Chuck Hagel says time to wind down in Afghanistan

Former Nebraska Republican U.S. Senator Chuck Hagel — who single-handedly broke the Republican consensus over the Bush/Cheney Administration’s ‘War on Iraq’ — was back in the news this past week with advice for Barack Obama about the war in Afghanistan.  As Hagel stated in a Lincoln Journal Star story, the death of Osama bin Laden provides the president with an opportunity “to start winding this down… He’s got to start heading toward the exits.”

The longer the U.S. stays in Afghanistan, Hagel warned, the worse for Americans as military casualties mount, resources are squandered and Americans become increasingly viewed as occupiers and oppressors.  “The worst thing we can do is get bogged down [with] no way of getting out… We have lost our purpose, our objective. We are in a universe of unpredictables and uncontrollable,” he stated.

Once again, Chuck Hagel’s public comments about the White House’s conduct of the ‘War on Terror’ are providing a long-awaited opening for anti-war critics.  In his current capacity as co-chair of the president's intelligence advisory board, Hagel is positioned to offer both an authoritative and bi-partisan critique of the war in Afghanistan.

We Nebraskans for Peace should be quick to seize on this opportunity and notify our Nebraska federal delegation that it’s time to wind down the military campaign in Afghanistan before any more blood and treasure is lost. 

The entire article is below.

Chuck Hagel says time to wind down in Afghanistan
Lincoln Journal Star

Wednesday, May 4, 2011

Lincoln Journal Star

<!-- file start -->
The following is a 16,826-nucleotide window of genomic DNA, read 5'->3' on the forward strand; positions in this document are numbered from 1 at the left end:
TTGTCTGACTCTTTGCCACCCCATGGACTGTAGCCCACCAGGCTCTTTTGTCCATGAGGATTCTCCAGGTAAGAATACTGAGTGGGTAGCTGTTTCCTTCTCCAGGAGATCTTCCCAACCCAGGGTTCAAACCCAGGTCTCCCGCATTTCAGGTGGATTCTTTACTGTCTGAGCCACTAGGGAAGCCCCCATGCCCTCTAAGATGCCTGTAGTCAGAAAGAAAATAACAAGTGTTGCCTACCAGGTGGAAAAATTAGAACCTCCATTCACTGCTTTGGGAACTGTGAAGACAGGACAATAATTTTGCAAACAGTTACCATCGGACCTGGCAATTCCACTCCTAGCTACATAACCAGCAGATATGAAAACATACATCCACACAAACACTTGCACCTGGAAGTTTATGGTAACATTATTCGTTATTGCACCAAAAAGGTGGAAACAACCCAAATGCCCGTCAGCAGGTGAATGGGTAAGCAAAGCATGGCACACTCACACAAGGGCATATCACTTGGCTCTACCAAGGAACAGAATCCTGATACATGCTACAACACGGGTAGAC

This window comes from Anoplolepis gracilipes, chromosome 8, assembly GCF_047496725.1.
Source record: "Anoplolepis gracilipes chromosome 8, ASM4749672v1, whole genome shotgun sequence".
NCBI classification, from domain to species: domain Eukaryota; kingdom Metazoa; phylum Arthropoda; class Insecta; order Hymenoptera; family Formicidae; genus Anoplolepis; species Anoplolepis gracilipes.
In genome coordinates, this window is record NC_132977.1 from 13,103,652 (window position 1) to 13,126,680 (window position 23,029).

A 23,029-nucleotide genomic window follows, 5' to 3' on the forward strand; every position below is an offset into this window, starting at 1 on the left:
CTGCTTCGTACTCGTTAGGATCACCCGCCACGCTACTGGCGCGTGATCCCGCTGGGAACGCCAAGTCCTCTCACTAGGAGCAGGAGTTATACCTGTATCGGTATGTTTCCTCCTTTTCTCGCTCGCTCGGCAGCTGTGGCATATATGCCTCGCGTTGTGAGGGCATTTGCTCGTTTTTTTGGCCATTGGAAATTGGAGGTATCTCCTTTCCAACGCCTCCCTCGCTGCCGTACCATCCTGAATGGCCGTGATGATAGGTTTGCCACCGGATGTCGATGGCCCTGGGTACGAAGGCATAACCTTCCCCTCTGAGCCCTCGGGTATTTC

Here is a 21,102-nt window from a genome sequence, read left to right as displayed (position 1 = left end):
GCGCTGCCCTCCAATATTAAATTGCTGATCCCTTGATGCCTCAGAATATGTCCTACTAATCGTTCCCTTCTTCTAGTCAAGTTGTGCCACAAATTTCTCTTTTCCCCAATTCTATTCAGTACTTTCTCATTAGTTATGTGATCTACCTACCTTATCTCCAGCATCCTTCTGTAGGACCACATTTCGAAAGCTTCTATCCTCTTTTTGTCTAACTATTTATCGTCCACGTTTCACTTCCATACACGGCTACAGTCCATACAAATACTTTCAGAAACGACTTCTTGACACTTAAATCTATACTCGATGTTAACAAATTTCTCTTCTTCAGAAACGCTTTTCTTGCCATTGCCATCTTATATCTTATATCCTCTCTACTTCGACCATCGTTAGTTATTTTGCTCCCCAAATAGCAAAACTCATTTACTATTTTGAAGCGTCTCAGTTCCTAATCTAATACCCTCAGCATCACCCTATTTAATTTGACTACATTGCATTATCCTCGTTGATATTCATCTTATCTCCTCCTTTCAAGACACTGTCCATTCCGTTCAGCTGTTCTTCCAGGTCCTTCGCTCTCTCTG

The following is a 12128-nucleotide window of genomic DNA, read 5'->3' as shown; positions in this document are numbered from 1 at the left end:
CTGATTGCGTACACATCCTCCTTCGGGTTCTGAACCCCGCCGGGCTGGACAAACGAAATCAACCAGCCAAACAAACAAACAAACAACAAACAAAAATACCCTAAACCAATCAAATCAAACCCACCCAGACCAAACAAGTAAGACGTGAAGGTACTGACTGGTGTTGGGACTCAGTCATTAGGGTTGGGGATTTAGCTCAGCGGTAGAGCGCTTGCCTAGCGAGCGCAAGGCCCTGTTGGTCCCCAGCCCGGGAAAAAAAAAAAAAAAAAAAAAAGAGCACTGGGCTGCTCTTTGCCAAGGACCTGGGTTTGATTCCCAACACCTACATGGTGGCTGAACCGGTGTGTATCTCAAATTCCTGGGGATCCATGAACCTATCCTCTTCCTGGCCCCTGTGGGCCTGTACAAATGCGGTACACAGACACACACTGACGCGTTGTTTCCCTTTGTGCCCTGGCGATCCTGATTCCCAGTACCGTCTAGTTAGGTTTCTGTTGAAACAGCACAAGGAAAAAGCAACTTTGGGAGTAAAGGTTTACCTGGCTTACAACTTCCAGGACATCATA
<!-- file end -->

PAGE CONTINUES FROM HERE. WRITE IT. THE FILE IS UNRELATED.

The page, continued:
Wednesday, May 4, 2011
by Don Walton

 

The death of Osama bin Laden provides an opportunity for the Obama administration to escalate the withdrawal of U.S. troops from Afghanistan, former Sen. Chuck Hagel said Tuesday.

"I believe the president will come up with a cogent way to disengage that's responsible," Hagel said during a telephone interview from Washington. "He's got to start heading toward the exits."

President Barack Obama already is on course toward a July decision on beginning the withdrawal of U.S. ground troops, with a judgment yet to be made on how many and how fast.

"We need to start winding this down. The worst thing we can do is get bogged down (with) no way of getting out," Hagel said, while military casualties mount, resources are squandered and Americans become increasingly viewed as occupiers and oppressors.

Hagel, who is co-chairman of the president's intelligence advisory board, stressed that he was speaking only for himself and expressing a purely personal view.

For some time, Hagel has believed it would be wiser to target al-Qaida operatives and terrorists with drones, smart bombs and special forces rather than by placing 100,000 U.S. troops on the ground in Afghanistan.

The pursuit of bin Laden and al-Qaida was "the reason we invaded Afghanistan 10 years ago" following the 2001 terrorist attacks on America, Hagel said.

"The Taliban and al-Qaida are two different elements. 

"We have lost our purpose, our objective. We are in a universe of unpredictables and uncontrollables," he said.

The long pursuit and eventual killing of bin Laden "should reassure America and the world that America is still a leader and we can and will get the job done," Hagel said.

"That is very important for the world to realize," he said.

The success of that mission is due to "the magnificent performance and service of our men and women who made this happen," Hagel said, and it demonstrates vast improvement in U.S. intelligence capabilities.

He cited cooperation between U.S. military and civilian intelligence agencies and operatives, the increase in linguists and human intelligence on the ground and improved relationships with intelligence services in other countries.

"Let us recognize our intelligence is only as good as our relationships around the world," he said. 

Reach Don Walton at 402-473-7248 or at dwalton@journalstar.com.

 

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